Video artist’s ‘Buoy’ takes over Times Square in NY

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Video artist’s ‘Buoy’ takes over Times Square in NY


Video artist Cho Seung-ho, 52, poses with “Buoy” in the background in Times Square, New York. By Jung Kyung-min

NEW YORK - At 11:47 p.m. on Monday, a video clip of a desert panorama suddenly appeared on electronic billboards in Times Square, New York. The video appeared on one building and moved across 40 different skyscrapers’ billboards in the next 13 minutes, creating the image of a never-ending desert.

Pedestrians stopped walking and pulled out their smartphones to photograph the scene themselves.

The 13-minute art video “Buoy” has been showing since June 1 every night at same time with the purpose of conveying arts to the public through Times Square’s iconic billboards. The project was launched in April with the Times Square District Alliance’s sponsorship. A 52-year-old Korean artist, Cho Seung-ho, creator of “Buoy,” was selected as the artist for June among a total of 350 contenders.

“The electronic displays in Times Square are like a Grand Canyon created by humans,” Sherry Dobbins, director of public art at the Times Square Alliance, told the JoongAng Ilbo.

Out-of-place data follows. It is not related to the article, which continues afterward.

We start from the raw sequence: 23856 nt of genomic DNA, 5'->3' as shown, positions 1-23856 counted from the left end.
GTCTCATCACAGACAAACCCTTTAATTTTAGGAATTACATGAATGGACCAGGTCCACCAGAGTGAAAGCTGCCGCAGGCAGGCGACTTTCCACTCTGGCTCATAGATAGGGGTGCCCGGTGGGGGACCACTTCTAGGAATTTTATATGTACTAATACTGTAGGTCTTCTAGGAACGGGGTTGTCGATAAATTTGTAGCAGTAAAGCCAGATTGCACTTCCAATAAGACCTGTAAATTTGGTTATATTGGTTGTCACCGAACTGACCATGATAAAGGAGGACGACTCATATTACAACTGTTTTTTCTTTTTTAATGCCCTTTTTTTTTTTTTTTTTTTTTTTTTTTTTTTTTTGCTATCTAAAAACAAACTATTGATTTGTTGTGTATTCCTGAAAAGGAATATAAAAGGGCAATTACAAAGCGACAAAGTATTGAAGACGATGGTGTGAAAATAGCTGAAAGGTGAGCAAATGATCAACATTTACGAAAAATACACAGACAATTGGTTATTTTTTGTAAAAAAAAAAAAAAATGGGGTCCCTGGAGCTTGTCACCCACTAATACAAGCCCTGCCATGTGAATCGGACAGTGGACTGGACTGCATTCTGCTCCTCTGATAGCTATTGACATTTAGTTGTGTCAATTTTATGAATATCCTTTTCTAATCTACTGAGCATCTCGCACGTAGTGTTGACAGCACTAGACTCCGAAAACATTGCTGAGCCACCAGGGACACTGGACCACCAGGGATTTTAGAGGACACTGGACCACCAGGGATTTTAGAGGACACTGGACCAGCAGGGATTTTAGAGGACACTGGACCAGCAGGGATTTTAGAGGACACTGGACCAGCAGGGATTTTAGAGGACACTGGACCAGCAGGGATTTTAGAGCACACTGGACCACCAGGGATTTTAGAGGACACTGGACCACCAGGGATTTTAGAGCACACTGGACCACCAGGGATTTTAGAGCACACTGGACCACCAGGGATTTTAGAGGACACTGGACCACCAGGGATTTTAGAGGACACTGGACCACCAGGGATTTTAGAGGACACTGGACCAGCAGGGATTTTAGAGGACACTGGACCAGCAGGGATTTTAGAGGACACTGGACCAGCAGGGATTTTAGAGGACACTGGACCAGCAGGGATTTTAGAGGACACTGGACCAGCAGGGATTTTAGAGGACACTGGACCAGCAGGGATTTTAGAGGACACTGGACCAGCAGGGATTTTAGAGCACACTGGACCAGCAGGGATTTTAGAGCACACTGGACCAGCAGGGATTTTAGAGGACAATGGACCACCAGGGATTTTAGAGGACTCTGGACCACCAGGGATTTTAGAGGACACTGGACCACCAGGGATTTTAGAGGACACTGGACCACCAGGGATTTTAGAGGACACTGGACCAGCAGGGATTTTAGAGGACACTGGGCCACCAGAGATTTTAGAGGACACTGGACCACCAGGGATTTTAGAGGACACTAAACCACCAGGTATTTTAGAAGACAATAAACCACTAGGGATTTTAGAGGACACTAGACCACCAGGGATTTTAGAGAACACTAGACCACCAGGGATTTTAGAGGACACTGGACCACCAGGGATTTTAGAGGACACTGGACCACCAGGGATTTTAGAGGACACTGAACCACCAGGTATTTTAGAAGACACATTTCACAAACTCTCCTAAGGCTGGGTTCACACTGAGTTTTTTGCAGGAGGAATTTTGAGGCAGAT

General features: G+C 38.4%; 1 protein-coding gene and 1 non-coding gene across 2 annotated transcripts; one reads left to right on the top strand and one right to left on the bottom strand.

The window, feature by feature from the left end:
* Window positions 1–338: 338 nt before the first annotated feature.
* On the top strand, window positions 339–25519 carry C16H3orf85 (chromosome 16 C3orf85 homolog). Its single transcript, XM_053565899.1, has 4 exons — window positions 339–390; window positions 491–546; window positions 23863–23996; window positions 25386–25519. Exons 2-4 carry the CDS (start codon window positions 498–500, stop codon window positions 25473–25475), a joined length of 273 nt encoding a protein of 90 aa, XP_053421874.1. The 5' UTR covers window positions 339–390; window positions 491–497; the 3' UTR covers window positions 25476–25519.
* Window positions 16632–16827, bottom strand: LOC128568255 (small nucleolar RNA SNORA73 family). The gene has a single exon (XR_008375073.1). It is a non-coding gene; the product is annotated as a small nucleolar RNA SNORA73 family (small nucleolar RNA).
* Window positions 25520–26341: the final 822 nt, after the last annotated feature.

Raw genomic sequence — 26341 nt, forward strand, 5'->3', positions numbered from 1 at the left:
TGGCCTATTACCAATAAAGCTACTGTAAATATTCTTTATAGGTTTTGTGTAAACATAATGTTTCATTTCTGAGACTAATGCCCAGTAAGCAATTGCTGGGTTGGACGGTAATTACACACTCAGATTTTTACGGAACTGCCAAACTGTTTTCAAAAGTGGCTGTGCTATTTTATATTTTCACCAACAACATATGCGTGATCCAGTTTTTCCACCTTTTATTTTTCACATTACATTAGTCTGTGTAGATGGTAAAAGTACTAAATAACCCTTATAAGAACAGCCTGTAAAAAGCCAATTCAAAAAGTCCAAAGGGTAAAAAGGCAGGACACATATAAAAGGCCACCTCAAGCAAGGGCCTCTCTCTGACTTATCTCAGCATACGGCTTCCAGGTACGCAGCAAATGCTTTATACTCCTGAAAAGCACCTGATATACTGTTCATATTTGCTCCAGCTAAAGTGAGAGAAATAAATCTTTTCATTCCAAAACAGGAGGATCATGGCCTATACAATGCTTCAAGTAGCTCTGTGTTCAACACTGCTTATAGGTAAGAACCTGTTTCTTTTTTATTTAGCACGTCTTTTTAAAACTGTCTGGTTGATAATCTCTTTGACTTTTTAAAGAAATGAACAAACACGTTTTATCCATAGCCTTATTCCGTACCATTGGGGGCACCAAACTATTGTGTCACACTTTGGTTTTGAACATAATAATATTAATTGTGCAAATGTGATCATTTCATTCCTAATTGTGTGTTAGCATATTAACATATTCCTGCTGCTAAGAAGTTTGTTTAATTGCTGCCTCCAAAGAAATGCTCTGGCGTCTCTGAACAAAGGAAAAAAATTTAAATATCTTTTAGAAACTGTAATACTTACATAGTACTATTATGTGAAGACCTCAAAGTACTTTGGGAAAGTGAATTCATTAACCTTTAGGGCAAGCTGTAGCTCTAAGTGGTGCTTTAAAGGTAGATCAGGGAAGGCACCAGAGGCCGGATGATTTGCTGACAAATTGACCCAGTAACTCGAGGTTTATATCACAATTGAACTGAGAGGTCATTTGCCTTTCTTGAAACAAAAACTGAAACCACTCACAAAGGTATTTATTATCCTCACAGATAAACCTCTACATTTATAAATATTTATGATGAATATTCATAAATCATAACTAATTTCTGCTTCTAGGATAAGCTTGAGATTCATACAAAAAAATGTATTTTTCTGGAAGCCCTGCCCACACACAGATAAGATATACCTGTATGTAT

“We thought Cho’s art work expressed the harmony between humans and nature by showing images of the Death Valley desert in California in the world’s most showy forest of buildings.”

Cho recorded the desert from a car in 2008. The original clip is six minutes and 21 seconds long but was edited down for the New York project.

“I was slightly puzzled when I received a call from the Times Square Alliance,” Cho said.

Cho has established a solid foothold as a video artist in New York and Europe. He has held a private exhibition at the Museum of Modern Art in New York (MoMA) and the Busan Museum of Art in Korea and also was invited to the International Short Film Festival Oberhausen in Germany for an eighth consecutive year. Many of his art pieces are housed in famous galleries including the MoMA. The “City of Light,” which hangs at the Los Angeles International Airport, is also one of Cho’s works.

“Cho tries to show human instincts with images of nature,” Josh Klein, director of public art at the Electronic Arts Intermix, a nonprofit arts organization for video and media art in New York, told the JoongAng Ilbo. The organization distributes both of Cho’s artworks worldwide.

“Cho’s art also reflects technological advancement,” he said. “?‘Buoy’ was shot in high definition, which is one of the reasons the Times Square Association has selected his art.”

By Jung Kyung-min []
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